Sarah Pescosolido writes to her dad about sailing, but it’s a lovely lyrical reflection on life itself.
I learned a lot sailing with you when I was growing up. You liked to race in small boats, and by default I was your crew. You were at times criticized by other sailors—especially other parents—for choosing to continue to sail through difficult weather, even when many of the other sailors would take their sails down and wait for the storms to pass or for a rescue boat to tow them in. Even through a hurricane, you kept one sail up, and we were able to sail through it, struggling a bit but completely unharmed. Most of the other boats got damaged by that storm.
I’ll always remember you telling me, “If you take your sails down during bad weather, you’re at the mercy of the waves. If you leave at least one sail up, you can keep going and at least maintain control over your direction.”
We sailed through more than a few storms together. Sometimes the boat capsized – in strong winds there was always the fear of capsizing; when it was happening it was scary—especially if there was a collision with another boat—or boats. It was fast, windy, loud, wet, chaotic, and out of control. But then…it was just wet. And a little cold and chaotic, but we forgot about that soon enough, and I was always less anxious and more light-hearted after we righted our boat. I like to think you were proud of me for hanging in there and not panicking.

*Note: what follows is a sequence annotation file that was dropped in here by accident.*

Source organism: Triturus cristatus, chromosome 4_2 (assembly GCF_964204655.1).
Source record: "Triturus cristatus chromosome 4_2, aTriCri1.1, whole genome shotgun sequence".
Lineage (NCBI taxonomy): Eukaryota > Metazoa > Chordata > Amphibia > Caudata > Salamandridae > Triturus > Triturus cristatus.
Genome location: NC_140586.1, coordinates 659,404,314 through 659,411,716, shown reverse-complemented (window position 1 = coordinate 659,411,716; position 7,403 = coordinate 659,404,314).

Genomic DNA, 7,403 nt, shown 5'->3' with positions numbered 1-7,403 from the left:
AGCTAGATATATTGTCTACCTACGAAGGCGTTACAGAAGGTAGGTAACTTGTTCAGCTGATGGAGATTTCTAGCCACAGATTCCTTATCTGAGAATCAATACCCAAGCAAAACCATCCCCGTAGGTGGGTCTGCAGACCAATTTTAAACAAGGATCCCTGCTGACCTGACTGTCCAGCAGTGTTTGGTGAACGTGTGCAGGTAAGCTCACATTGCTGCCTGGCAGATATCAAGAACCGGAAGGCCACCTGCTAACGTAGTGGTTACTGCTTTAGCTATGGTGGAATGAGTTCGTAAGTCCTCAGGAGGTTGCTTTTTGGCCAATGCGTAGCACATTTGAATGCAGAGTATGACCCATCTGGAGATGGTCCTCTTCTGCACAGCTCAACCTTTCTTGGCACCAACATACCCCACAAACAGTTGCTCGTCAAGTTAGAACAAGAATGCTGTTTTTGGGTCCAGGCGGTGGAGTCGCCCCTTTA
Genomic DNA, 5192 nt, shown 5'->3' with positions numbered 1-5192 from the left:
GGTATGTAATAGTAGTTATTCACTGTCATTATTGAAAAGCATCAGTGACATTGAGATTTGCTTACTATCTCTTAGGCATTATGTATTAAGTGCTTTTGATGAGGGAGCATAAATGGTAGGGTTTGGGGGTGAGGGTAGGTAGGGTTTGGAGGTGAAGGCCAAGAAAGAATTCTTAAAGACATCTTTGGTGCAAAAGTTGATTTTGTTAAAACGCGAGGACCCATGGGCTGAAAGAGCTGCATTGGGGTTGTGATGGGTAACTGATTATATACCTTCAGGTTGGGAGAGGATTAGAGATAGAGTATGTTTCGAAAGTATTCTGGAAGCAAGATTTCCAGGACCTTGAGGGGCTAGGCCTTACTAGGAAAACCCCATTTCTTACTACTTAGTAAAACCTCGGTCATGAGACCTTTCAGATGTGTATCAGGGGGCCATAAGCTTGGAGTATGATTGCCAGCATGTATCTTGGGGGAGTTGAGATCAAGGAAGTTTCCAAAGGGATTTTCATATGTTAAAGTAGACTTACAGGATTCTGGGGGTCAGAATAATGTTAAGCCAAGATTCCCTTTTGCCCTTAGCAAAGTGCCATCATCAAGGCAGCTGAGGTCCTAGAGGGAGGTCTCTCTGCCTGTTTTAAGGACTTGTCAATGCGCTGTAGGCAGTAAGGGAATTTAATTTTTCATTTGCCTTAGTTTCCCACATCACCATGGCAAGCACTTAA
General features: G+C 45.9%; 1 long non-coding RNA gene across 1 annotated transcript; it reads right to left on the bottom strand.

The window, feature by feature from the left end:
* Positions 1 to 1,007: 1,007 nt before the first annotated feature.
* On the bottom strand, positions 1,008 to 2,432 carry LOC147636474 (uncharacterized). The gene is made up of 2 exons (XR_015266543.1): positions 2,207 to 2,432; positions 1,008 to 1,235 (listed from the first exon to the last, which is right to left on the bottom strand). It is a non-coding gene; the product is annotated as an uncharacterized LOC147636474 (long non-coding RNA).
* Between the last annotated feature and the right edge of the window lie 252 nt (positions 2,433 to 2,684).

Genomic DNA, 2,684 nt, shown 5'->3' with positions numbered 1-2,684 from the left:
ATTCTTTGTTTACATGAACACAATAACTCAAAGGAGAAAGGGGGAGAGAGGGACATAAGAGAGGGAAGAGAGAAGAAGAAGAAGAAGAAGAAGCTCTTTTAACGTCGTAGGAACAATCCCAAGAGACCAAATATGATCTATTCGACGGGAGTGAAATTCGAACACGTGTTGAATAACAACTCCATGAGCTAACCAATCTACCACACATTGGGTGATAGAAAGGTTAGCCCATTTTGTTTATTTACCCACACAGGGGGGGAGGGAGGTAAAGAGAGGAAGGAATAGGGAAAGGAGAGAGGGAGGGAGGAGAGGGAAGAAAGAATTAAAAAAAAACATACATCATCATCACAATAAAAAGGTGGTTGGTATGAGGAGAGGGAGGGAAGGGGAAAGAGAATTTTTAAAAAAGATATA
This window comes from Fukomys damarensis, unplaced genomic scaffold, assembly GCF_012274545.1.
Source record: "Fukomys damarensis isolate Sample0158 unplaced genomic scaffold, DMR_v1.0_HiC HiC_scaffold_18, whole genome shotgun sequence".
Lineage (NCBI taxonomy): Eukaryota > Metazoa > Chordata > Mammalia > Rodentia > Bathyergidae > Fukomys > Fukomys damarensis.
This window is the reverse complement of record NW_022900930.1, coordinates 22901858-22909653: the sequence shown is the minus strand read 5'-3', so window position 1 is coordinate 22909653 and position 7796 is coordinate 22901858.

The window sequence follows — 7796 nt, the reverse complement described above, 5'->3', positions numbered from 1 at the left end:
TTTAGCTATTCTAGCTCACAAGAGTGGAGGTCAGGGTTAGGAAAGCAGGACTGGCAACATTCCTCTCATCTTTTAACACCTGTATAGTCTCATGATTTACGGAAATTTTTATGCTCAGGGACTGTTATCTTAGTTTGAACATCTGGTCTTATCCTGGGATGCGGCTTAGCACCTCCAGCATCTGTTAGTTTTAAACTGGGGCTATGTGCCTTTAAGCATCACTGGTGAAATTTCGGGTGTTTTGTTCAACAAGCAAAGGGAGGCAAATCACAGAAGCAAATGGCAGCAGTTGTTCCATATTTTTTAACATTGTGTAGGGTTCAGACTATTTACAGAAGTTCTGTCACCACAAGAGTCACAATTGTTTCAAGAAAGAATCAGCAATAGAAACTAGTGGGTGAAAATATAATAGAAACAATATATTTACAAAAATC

Life is full of bad weather, sometimes even hurricanes. How we handle it is up to us.
Dad, you’ve taught me to be passionate about living life, in all its scariness. Love. Loyalty. Anger. Thrill. Adrenaline. Lust. Pain. Strength. Tenderness. Through it all, one thing will never change – I’ll always be your daughter.
Thank you for showing me how to rise above.
Photo by visulogik / flickr